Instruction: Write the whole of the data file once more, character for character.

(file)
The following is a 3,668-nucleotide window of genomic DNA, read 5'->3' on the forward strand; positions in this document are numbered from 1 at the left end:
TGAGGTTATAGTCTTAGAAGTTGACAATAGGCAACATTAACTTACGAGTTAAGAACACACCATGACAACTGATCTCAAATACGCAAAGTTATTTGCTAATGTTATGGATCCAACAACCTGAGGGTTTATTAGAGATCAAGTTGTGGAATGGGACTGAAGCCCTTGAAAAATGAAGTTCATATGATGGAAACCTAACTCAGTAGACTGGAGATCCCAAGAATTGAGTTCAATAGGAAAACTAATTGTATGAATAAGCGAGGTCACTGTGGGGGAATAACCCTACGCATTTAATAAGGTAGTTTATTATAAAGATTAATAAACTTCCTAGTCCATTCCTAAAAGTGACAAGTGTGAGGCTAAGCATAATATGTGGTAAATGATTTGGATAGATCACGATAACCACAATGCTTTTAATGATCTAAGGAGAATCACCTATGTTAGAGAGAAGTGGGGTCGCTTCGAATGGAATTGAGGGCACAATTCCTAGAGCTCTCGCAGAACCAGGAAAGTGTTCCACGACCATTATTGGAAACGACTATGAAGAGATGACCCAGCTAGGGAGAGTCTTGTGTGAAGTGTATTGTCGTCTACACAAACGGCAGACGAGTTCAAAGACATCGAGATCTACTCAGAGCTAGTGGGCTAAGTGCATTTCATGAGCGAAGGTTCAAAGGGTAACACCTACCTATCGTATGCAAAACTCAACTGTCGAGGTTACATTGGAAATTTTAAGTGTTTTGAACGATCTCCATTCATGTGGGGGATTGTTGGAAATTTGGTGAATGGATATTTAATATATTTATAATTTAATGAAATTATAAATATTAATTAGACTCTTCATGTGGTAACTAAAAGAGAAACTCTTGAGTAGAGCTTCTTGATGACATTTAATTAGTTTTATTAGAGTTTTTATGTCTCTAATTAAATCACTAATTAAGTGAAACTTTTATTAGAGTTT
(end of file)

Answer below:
The following is a 3,668-nucleotide window of genomic DNA, read 5'->3' on the forward strand; positions in this document are numbered from 1 at the left end:
TGAGGTTATAGTCTTAGAAGTTGACAATAGGCAACATTAACTTACGAGTTAAGAACACACCATGACAACTGATCTCAAATACGCAAAGTTATTTGCTAATGTTATGGATCCAACAACCTGAGGGTTTATTAGAGATCAAGTTGTGGAATGGGACTGAAGCCCTTGAAAAATGAAGTTCATATGATGGAAACCTAACTCAGTAGACTGGAGATCCCAAGAATTGAGTTCAATAGGAAAACTAATTGTATGAATAAGCGAGGTCACTGTGGGGGAATAACCCTACGCATTTAATAAGGTAGTTTATTATAAAGATTAATAAACTTCCTAGTCCATTCCTAAAAGTGACAAGTGTGAGGCTAAGCATAATATGTGGTAAATGATTTGGATAGATCACGATAACCACAATGCTTTTAATGATCTAAGGAGAATCACCTATGTTAGAGAGAAGTGGGGTCGCTTCGAATGGAATTGAGGGCACAATTCCTAGAGCTCTCGCAGAACCAGGAAAGTGTTCCACGACCATTATTGGAAACGACTATGAAGAGATGACCCAGCTAGGGAGAGTCTTGTGTGAAGTGTATTGTCGTCTACACAAACGGCAGACGAGTTCAAAGACATCGAGATCTACTCAGAGCTAGTGGGCTAAGTGCATTTCATGAGCGAAGGTTCAAAGGGTAACACCTACCTATCGTATGCAAAACTCAACTGTCGAGGTTACATTGGAAATTTTAAGTGTTTTGAACGATCTCCATTCATGTGGGGGATTGTTGGAAATTTGGTGAATGGATATTTAATATATTTATAATTTAATGAAATTATAAATATTAATTAGACTCTTCATGTGGTAACTAAAAGAGAAACTCTTGAGTAGAGCTTCTTGATGACATTTAATTAGTTTTATTAGAGTTTTTATGTCTCTAATTAAATCACTAATTAAGTGAAACTTTTATTAGAGTTT